Wine & Other Stories

Dry Creek Valley AVA

Written by Veronica Lavenia

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Dry Creek Valley is a premium wine region in northern Sonoma County, California. More than 150 winegrowers and 60 wineries produce premium wines from a wide variety of grapes, including zinfandel.

The history of grape growing and winemaking in the Dry Creek Valley is among the oldest and most important in California. In 1849, the fertile Dry Creek Valley landscape attracted settlers in the aftermath of the California Gold Rush. In 1869, French immigrant Georges Bloch established the first vineyard and soon co-founds the first winery.

In the late 1800s, Dry Creek Valley expanded rapidly, resulting in nine wineries and 54 separate vineyards totaling 883 acres, with over half of the acreage dedicated to Zinfandel.

© Dry Creek Valley AVA

The Italians who arrived at the beginning of the twentieth century developed new vineyards and cellars.

After phylloxera and Prohibition, we had to wait until the end of the 1930s for the new wine production.

In 1983, Dry Creek Valley received formal recognition as an American Viticultural Area.

© Dry Creek Valley AVA

Today, Dry Creek Valley is home to 9,000 acres of vineyards that produce exceptional grapes for more than 70 wineries in the valley and others in California.

Dry Creek Valley, one of the smallest AVAs in size (16 miles long by two miles wide) and a dense concentration of land, lowland, and hillside vineyards, was created by uplift and subsidence along ancient seismic faults and from the deposit of alluvial material. This soil, deposited over thousands of years on the valley floor is mainly gravel and sandy – deep, well-drained, fertile soil that produces good crops of flavourful grapes. The soil on the surrounding hills is composed of gravelly clayey loam, often of a striking red colour. This very rocky soil drains exceptionally well, contributing to stressing the vines at the end of the growing season, concentrating the varietal character.

© Dry Creek Valley AVA

Dry Creek Valley is ideally located for wine grapes, 70 miles north of San Francisco and 20 miles east of the Pacific Ocean with both coastal and inland influences, with the nearby Coastal Range also providing a conduit for the cold coastal air and fog that enters at night, drastically lowering temperatures. Long, warm days allow the fruit to fully ripen, while the cool coastal evening allows the grapes to ripen slowly and retain their acidity and balance. These are the perfect growing conditions for Zinfandel and Sauvignon Blanc, the region’s signature wines, as well as the Bordeaux and Rhone varietals.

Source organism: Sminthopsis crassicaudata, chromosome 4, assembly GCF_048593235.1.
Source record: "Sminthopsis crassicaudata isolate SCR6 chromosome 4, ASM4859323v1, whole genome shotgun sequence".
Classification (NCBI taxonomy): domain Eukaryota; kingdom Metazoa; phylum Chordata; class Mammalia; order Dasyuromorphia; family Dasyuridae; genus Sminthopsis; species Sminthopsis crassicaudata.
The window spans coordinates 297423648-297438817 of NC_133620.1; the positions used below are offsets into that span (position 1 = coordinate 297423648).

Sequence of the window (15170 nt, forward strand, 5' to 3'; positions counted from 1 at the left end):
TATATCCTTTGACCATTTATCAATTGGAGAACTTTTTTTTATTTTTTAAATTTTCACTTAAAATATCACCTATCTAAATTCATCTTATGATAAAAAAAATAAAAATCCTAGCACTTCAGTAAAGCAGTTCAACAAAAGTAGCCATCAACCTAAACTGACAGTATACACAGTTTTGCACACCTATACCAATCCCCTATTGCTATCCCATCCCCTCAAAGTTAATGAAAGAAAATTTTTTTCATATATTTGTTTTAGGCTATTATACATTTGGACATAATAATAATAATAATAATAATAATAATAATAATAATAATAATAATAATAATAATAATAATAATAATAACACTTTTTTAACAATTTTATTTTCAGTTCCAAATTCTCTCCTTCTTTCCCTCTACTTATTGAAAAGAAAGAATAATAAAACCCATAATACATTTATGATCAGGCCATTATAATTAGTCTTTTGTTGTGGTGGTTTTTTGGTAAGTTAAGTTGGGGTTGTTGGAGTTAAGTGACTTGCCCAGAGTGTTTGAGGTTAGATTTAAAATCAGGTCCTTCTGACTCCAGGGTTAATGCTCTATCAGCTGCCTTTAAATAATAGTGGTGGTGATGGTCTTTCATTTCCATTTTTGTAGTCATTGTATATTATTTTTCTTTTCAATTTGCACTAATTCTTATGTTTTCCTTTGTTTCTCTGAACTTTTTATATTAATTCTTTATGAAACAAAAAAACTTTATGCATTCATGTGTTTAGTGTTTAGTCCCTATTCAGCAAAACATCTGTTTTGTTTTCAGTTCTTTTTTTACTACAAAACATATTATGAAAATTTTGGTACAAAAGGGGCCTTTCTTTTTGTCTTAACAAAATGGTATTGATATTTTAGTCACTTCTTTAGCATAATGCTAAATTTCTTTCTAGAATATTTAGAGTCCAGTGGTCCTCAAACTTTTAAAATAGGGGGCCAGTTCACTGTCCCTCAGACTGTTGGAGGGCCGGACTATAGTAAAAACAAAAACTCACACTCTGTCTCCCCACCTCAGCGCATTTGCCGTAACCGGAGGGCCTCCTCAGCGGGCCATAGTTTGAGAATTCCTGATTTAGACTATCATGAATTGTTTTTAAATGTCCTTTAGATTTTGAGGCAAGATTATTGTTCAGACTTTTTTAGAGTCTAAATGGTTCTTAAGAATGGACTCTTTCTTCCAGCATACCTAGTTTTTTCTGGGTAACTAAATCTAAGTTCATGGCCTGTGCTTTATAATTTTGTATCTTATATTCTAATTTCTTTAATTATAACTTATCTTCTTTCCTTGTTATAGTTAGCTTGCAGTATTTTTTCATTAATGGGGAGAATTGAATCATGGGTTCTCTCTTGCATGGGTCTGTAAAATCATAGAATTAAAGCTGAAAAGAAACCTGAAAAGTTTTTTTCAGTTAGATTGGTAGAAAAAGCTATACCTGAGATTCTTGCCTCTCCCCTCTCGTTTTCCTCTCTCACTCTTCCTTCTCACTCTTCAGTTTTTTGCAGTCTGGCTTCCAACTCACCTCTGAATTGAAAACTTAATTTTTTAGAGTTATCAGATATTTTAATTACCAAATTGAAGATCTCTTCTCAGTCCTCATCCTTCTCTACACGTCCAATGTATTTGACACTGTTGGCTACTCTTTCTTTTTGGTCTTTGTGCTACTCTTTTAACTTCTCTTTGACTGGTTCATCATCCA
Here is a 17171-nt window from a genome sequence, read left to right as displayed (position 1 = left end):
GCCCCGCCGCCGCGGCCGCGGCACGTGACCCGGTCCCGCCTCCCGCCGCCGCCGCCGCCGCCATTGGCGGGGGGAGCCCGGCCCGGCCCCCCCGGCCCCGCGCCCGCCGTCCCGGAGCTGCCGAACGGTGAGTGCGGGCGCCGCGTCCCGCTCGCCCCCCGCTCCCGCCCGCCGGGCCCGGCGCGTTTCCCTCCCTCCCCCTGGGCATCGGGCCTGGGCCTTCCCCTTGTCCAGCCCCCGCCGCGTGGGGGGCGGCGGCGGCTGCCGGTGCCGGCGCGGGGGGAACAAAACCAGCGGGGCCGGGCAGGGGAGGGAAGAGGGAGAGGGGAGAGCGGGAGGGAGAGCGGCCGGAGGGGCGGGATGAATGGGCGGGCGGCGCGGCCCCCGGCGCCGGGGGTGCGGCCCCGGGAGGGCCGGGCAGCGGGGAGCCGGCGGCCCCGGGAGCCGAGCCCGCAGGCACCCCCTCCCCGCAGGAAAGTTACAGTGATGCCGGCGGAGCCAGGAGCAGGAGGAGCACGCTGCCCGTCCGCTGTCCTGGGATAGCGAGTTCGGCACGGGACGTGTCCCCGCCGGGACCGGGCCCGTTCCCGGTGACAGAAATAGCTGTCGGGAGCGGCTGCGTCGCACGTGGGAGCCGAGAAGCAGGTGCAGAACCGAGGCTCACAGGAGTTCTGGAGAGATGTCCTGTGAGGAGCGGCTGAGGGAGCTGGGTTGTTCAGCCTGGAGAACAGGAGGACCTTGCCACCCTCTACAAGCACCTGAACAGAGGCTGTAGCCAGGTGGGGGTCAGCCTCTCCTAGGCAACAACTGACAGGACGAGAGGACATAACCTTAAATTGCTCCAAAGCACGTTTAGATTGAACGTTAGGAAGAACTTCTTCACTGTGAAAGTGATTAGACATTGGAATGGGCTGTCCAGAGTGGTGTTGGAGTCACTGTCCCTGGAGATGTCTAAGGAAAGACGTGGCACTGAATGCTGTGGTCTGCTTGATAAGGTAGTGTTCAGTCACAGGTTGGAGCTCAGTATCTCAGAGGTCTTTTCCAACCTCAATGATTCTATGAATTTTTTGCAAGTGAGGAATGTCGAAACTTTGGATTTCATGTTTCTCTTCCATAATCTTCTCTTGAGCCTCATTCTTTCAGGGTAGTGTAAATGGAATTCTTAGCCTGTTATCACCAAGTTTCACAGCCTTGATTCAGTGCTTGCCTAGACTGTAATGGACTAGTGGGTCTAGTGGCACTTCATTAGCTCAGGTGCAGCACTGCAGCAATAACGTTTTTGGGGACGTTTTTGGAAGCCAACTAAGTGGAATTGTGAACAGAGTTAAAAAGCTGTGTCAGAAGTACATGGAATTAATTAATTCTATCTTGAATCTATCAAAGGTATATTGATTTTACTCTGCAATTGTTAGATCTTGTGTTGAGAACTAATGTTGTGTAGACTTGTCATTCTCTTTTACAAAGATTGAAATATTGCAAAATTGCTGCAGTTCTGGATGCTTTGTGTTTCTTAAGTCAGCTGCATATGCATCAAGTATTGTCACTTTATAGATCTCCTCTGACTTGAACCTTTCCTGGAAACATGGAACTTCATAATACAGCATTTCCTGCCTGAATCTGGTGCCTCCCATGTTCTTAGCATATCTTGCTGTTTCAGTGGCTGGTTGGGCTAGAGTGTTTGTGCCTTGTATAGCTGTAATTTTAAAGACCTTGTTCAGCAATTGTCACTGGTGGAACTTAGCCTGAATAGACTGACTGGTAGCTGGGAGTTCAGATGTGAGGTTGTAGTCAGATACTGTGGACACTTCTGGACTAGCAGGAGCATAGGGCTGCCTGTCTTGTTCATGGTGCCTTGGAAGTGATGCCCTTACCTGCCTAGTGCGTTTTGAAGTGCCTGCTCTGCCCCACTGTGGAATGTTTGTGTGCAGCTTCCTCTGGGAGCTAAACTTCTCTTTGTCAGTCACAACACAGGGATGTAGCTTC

© Dry Creek Valley AVA

The most common soil types found in the Dry Creek Valley are three:

Metamorphic soils are derived from meta volcanics, which are rocks first formed by volcanoes, then recrystallized after being subjected to high pressure and temperatures brought about by the rocks forming on top. These soils are generally found along the western elevations of the valley, are red and rocky with a high iron content and coarser tannins displaying brighter fruit with cherry and red raspberry tones, along with dry floral characters.

Igneous soils are formed by rocks that originate from the earth’s mantle or crust. These rocks come to the surface during volcanic activity and are characterized by a lighter, gravelly brown color. These soils are generally found along the eastern hills and combined with the warmer, gentler slopes and afternoon sun make an excellent home for Bordeaux varietals as well as Zinfandel.

© Dry Creek Valley AVA

Sedimentary soils are produced by rocks that form from the decomposition of material on the Earth’s surface and within bodies of water. It naturally follows that most of the sedimentary soils in Dry Creek Valley are along the valley floor, where flooding was common. These soils are rich in minerals and contain the occasional fossil. Dusty, brown and well drained, these soils are ideal for Sauvignon Blanc and Chardonnay and impart minerality to the wine.

The AVA’s most widely grown grape is Zinfandel with nearly 2,400 acres of Zinfandel.

Almost as planted as Zinfandel, Cabernet Sauvignon thrives in soils composed primarily of clayey gravelly loam that drains very well and stresses the vines at the end of the growing season to produce concentrated character.

© Dry Creek Valley AVA

The Dry Creek Valley terroir is particularly suited to the cultivation of Sauvignon Blanc. Originally brought to Dry Creek Valley in the early 1970s, Sauvignon Blanc thrives along the valley floor where flooding has produced deep, well-drained, mineral-rich soils.

© Dry Creek Valley AVA

In the early 1900s, Italian immigrants planted grapes such as Barbera and Sangiovese that represent their heritage and are still expertly grown throughout the valley today. More than a century of continuous grape cultivation has resulted in a diverse selection of wines that reflect the true culture of Dry Creek.

© Dry Creek Valley AVA

Dry Creek Valley is a 100% sustainable wine region. Sustainability is defined by the triple bottom line: a comprehensive set of environmentally sound, socially equitable, and economically viable practices. Sustainable practices are defined by the Code of Sustainable Viticulture, as defined by the California Sustainable Winegrowing article of the Wine Institute.

About the author

Veronica Lavenia

Writer, book author and magazine contributor, some of her works have appeared in the most popular International magazines.
Digital Content Manager and Communication Manager at "The Wolf Post", since the birth of the platform.

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